Hi lovely readers, hope everybody is having a fabulous week! Today you get to meet a girl from one of the cuuuuutest blogs around. Kira from "Tales of Garden Gnomes." She is a great writer and today she is taking over my blog, enjoy!
Hi y'all! My name is Kira!
I am a Sophomore at Utah State University (Go Aggies!), an avid musician, devout Latter-Day Saint, would-be runner (no tiiime), lover of Lifesaver Mints and indie music, enthusiastic reader, music critic, picture snapper, and watcher of Netflix. I write a little blog called Tales of Garden Gnomes. It’s basically a menagerie of posts about whatever I feel like writing at the moment, ha. I guess you could call it a lifestyle blog! Really, most of what I post consists of things I discover (for myself, anyway) like videos, stuff from Pinterest, great quotes… Mostly music, though, which sort of brings me to what I’m actually talking about today!
I feel about music the way that George Eliot spoke of it: “I think I should have no other mortal wants, if I could always have plenty of music. It seems to infuse strength into my limbs and ideas into my brain. Life seems to go on without effort, when I am filled with music.” When I am stressed or angry, I head to the piano and play, or pick up my guitar and learn a song, or sing along to the radio for a while. Every time I do any of these things, I feel a calm come over me that I cannot obtain by doing almost anything else.
Because of my passion for music and the healing that I believe it is capable of, I am studying Music Therapy. Unless you’re a special case, you’ve probably either never heard of Music Therapy or, if you have, you’ve got questions about what exactly it’s used for. I am here to tell you a bit about it, and maybe clear a few things up. :)
On the official American Music Therapy Association website, music therapy is defined as “the clinical and evidence-based use of music interventions to accomplish individualized goals within a therapeutic relationship by a credentialed professional who has completed an approved music therapy program.” I like to explain music therapy as the application of music’s healing power to help patients with physical, social, cognitive, and/or emotional needs. This is done in several different ways: letting the individual create, listen to, play, sing, or otherwise feel or connect with music. It is used to help people of all ages, but is used most often in nursing homes and hospitals, where the elderly, developmentally challenged, troubled or ill youth, and even infants and others benefit from it. Music therapy helps to promote their general welfare and mental health, as well as even their physical health in some cases.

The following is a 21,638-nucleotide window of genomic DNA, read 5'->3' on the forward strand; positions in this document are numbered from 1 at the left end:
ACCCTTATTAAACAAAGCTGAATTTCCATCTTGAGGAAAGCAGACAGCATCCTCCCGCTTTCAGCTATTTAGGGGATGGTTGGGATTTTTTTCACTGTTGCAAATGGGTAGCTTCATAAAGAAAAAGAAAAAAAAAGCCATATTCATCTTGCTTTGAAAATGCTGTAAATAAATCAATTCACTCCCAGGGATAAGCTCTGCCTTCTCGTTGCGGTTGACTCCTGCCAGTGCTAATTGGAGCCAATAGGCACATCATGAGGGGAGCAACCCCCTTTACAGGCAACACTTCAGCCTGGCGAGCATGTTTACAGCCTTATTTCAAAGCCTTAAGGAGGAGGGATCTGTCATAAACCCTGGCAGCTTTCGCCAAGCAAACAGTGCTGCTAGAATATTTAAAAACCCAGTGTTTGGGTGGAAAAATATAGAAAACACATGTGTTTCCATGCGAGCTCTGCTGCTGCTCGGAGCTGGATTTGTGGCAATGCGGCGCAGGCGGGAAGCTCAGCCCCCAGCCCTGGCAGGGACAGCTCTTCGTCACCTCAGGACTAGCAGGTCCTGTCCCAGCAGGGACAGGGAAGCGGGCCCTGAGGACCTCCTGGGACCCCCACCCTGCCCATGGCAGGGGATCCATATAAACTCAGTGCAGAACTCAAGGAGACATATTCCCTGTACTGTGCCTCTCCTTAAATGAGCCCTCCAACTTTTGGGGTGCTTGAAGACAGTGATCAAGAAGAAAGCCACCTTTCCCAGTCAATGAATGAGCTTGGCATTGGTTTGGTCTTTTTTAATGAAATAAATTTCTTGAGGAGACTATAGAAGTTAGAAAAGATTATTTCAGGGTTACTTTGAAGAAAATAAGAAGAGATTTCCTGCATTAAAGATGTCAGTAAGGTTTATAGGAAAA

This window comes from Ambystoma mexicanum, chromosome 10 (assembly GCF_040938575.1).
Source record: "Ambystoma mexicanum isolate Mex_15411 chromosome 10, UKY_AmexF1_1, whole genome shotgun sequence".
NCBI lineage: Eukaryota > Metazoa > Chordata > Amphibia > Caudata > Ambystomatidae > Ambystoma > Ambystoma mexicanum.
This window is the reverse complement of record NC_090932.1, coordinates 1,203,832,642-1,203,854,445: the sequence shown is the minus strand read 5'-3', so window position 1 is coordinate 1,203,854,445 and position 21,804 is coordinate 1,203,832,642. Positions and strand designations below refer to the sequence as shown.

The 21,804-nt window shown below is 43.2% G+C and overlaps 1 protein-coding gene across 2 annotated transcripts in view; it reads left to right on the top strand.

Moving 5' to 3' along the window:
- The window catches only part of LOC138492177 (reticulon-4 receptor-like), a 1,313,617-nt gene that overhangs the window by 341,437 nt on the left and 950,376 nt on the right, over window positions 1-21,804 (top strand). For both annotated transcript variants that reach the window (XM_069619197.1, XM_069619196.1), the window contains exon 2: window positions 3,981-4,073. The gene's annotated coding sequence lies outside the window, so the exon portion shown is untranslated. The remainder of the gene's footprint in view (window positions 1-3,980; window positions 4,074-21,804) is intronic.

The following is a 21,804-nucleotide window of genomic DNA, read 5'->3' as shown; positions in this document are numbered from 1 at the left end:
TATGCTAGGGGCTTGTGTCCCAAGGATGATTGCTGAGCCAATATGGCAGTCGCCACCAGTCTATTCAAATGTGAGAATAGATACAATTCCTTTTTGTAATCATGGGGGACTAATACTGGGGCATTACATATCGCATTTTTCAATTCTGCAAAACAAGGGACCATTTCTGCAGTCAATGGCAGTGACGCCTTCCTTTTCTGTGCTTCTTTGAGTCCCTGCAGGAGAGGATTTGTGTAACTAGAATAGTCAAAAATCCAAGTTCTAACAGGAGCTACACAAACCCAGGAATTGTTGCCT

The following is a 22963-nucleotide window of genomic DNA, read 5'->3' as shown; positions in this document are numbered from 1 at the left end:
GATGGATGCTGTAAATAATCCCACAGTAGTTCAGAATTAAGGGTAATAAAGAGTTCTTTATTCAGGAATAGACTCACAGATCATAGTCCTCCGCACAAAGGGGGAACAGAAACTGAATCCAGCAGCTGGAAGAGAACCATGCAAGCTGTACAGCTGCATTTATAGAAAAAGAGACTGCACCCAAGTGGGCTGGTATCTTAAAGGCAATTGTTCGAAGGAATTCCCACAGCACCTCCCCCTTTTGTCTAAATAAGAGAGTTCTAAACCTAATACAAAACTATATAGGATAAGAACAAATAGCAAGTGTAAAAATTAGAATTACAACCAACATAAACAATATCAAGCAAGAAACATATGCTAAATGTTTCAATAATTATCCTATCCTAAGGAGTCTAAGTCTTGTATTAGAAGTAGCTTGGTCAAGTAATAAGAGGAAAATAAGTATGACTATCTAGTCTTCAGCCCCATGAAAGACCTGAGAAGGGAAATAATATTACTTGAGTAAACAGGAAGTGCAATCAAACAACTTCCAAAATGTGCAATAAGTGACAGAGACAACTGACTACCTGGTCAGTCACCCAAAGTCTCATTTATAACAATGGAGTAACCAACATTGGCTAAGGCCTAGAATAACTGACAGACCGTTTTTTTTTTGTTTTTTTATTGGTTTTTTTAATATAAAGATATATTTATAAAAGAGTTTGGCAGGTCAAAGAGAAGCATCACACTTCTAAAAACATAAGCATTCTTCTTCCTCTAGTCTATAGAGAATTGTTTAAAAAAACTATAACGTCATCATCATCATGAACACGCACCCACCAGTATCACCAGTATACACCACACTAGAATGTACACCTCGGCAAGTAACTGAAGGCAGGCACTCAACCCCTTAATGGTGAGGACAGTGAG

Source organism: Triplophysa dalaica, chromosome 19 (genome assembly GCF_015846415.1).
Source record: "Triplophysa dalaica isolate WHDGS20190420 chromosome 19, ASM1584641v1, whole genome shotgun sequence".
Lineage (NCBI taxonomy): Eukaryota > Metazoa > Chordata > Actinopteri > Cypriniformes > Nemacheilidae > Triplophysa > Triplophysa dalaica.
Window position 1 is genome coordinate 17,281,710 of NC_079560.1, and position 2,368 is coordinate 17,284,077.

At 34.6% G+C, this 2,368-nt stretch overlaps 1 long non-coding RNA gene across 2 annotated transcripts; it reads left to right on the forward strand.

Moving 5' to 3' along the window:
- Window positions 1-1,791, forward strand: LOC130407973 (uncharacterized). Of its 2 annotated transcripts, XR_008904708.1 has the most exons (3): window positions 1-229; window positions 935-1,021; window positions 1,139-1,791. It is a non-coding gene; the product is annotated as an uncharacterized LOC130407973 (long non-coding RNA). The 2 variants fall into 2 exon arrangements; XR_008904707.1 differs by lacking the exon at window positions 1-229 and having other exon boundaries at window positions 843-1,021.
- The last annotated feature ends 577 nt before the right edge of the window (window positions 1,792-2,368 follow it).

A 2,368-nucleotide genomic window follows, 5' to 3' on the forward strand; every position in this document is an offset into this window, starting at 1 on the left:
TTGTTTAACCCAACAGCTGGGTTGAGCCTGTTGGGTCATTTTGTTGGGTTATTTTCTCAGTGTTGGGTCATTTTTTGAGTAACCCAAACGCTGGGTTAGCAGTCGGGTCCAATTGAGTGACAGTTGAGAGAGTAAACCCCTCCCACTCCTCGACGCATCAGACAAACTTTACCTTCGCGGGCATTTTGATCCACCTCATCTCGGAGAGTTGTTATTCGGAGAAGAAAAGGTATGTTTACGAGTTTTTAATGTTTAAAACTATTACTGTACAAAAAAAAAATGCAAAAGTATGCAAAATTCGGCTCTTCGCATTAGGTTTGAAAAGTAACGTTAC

Confused yet? Here’s a video that shows music therapy in action!
Super neat, right? If you want to see more, watch Awakenings, with Robin Williams. It’s got a bit in it. Also, Musicophilia by Oliver Sacks (one of my heroes, and also the man that Awakenings is based on) is an incredible book about music and the brain.
Music is a universal language. Most people, if not all, have a special connection with an instrument, a melody, a genre, a lyric. Things can be said through music that would be much harder to express otherwise! The more I learn about music and the human brain, the more intrigued I become. With every music therapy class I take, I see further indication of its effectiveness, and am more convinced that I am meant to be a part of it!
Well, I hope that did a semi-decent job of explaining what music therapy really is, and you aren’t too terrible confused. If you would like to know more about music therapy (or anything else!), feel free to contact me! I love answering questions! Peace out, lovely people!
Click here to read more from Kira's cute blog.
, by Ivy